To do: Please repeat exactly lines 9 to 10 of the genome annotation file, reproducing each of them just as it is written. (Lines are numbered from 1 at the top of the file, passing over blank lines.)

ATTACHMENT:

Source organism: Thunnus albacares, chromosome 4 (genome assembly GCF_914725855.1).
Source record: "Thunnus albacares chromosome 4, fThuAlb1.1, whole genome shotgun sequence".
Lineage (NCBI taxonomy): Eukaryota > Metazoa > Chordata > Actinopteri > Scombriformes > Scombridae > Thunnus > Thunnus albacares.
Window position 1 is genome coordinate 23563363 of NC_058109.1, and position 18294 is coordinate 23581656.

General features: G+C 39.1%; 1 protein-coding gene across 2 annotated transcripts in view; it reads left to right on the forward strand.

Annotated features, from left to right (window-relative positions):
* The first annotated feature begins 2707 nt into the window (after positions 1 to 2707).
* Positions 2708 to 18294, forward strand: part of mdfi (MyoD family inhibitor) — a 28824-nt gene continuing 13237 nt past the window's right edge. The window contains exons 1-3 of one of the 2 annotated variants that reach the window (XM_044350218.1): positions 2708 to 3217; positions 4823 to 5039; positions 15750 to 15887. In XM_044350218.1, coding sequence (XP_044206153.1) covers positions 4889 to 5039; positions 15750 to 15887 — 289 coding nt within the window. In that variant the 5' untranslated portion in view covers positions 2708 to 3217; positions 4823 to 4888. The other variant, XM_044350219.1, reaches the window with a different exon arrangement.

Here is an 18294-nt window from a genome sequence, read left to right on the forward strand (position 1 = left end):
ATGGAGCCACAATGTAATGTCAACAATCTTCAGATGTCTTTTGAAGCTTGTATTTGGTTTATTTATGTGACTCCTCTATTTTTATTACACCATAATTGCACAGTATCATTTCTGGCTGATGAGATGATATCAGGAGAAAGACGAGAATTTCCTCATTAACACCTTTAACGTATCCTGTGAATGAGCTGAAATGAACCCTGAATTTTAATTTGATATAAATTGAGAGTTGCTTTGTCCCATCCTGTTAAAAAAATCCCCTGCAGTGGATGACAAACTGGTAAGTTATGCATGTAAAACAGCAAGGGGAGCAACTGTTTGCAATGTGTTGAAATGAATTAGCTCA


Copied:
Here is an 18294-nt window from a genome sequence, read left to right on the forward strand (position 1 = left end):
ATGGAGCCACAATGTAATGTCAACAATCTTCAGATGTCTTTTGAAGCTTGTATTTGGTTTATTTATGTGACTCCTCTATTTTTATTACACCATAATTGCACAGTATCATTTCTGGCTGATGAGATGATATCAGGAGAAAGACGAGAATTTCCTCATTAACACCTTTAACGTATCCTGTGAATGAGCTGAAATGAACCCTGAATTTTAATTTGATATAAATTGAGAGTTGCTTTGTCCCATCCTGTTAAAAAAATCCCCTGCAGTGGATGACAAACTGGTAAGTTATGCATGTAAAACAGCAAGGGGAGCAACTGTTTGCAATGTGTTGAAATGAATTAGCTCA